Suicide is the intentional ending of one’s own life. It is a serious and growing problem. The highest suicide rate in the UK is for men aged 45-49. Whilst male suicide rates have decreased slightly in the past couple of years, female suicide rates have recently increased. According to the UK’s leading charity for suicide, the Samaritans, the recent rise in female suicide could be an indication of the picture of suicide risk changing. It now appears that male rates are decreasing and female rates are increasing. However, we must be mindful that these changes are based on year-on-year data, which could be natural fluctuations, rather than the beginning of a longer-term trend. This trend, clearly, needs careful monitoring. Men remain more than three times more likely to take their own lives than women across the UK and the Republic of Ireland, but we must pay attention to the risks in both genders. Research suggests that social and economic factors influence the risk of suicide in women as well as men, reinforcing the need to address inequalities to reduce suicide.

In the US, suicide ranks as the tenth most common cause of death, and the first most common cause of death in active military personnel. Despite these shockingly high statistics, there are surprisingly few evidence-based therapies addressing suicidality. The development of new treatments is also pitifully limited.

Beginning in 2005 (in no small part due to US military combat deployments in Iraq and Afghanistan), the incidence of suicide deaths in the US military began to increase sharply. Unique stressors, including combat deployments, have been assumed to underlie the increasing incidence. This long-held assumption by researchers in this area, that specific deployment-related characteristics such as length of deployment, number of deployments, or combat experiences are directly associated with increased suicide risk, has been contested by some of the more recent research. More recently, risk factors for suicide in military personnel are consistent with civilian populations, including a higher prevalence in males and the presence of mental disorders. Multiple studies have shown a marked increase in the number of diagnosed mental disorders in active service-duty members since 2005, paralleling the incidence of suicide. This would suggest that the increased rate of suicide in the military may be largely a product of an increased incidence of mental disorders in this population, possibly resulting from cumulative stresses both in terms of deployment and home-station environments over years of war. In this way, the stresses of living in and being active in war would appear to lead to mental disorders which in turn make members of this population more likely to commit suicide. This is a very tragic state of affairs indeed.

In this linked paper, a clinical trial testing a novel therapy for reducing suicide risk in military veterans, namely Mindfulness-Based Cognitive Therapy for Preventing Suicide Behaviour (MBCT-S), is planned. The ten-week intervention was adapted from an existing treatment for depression, MBCT, which has been gaining massively in popularity for a range of presentations in recent years. MBCT is rooted in Eastern culture and is characterised by a non-judgemental, purposeful, present-moment awareness as originally described by John Kabat-Zinn in 1990. MBCT is a groups skills training program, usually consisting of eight weekly sessions, which integrates elements of cognitive behavioural therapy (CBT) for depression into the mindfulness-based stress reduction (MBSR) training program developed by Kabat-Zinn with others. In MBCT, however, there is little emphasis on changing the content of thoughts; rather, people are taught to recognise that thoughts and feelings are events in the mind and not truths per-se nor aspects of the Self. Such an approach typically de-centres views, leading to new beliefs such as ‘thoughts are not facts’ and ‘I am not my thoughts’. People gradually learn to look ‘at’ thoughts rather than ‘from’ thoughts, thus identifying with the deeper Self beyond these thoughts as opposed to tangling up the thoughts with the sense of who they intrinsically are.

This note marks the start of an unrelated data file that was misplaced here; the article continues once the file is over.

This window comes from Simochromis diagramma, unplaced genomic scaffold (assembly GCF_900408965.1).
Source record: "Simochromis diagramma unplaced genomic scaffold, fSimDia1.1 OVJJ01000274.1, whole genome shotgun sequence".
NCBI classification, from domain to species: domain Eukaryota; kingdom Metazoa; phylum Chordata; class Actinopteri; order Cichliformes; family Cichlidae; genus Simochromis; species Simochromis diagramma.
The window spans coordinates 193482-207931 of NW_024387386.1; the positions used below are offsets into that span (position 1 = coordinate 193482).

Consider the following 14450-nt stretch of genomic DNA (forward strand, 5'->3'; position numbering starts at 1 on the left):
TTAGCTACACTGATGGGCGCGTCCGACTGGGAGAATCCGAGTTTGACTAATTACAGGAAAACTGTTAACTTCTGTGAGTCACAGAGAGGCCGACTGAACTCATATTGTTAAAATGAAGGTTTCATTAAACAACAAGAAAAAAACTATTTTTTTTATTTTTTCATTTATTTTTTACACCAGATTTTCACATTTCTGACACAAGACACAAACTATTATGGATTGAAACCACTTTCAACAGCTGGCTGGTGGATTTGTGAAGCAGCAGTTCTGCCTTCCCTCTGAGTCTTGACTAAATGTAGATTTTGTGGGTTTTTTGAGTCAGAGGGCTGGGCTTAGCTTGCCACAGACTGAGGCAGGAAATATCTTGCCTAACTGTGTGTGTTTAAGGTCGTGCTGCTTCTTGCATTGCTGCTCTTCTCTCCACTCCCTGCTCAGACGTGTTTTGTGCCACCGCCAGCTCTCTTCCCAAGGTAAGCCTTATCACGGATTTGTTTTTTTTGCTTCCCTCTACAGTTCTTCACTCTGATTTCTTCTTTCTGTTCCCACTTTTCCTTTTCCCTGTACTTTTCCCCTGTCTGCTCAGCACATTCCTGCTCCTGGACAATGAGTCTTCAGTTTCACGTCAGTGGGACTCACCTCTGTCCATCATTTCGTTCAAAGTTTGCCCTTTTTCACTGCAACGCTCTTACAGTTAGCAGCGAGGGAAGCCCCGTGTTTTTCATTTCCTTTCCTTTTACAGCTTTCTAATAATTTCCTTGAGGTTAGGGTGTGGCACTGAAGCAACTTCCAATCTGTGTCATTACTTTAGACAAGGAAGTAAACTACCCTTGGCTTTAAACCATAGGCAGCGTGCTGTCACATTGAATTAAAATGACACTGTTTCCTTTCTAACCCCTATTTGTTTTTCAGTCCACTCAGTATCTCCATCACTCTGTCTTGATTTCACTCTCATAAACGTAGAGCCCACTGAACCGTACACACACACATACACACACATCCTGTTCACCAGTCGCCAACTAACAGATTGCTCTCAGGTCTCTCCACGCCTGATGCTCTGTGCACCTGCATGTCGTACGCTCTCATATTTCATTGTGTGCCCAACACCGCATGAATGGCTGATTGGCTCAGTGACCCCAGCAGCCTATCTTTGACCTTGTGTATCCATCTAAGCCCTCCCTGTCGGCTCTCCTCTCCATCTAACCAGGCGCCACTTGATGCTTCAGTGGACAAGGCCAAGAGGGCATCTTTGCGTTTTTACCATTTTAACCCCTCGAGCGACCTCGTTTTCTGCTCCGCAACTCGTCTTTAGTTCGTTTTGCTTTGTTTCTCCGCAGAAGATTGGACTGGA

In this study, 164 high suicide risk veterans have been randomised to either treatment as usual or treatment as usual plus MBCT-S. Researchers were looking at whether MBCT-S would impact upon suicide-related events, suicide preparatory behaviours, self-harm behaviours with suicidal or unclear intent, suicide-related hospitalisations and emergency department visits. Measurements of each of these facets have been taken at baseline and will also be taken 12 months after baseline. Whilst the results are not yet in, we harbour a strong hope that MBCT-S could potentially be an efficacious intervention for reducing suicide risk. We will post the results here as soon as they are released. We believe that MBCT may achieve this reduction through increased awareness of internal experience (thoughts, feelings, bodily sensations (interoceptive awareness)), an awareness that has been shown in other populations to facilitate a move from automatic to conscious processing and thus allow for increased space to make choices. MBCT has been regularly found to help participants develop a different relationship with the thoughts, feelings, and bodily sensations that would normally ignite a downward, depressive spiral which deepens hopelessness and the sense of entrapment. This change may be particularly relevant for people whose suicidal thinking rapidly evaporates once a crisis is over.

Suicide is a growing problem yet is infrequently talked about in Western society. Perhaps it is time to take our heads out of the sand and commit to research and openness in this vital area. We invite you to share your comments and be willing to engage in this most difficult, yet most important, of discussions.


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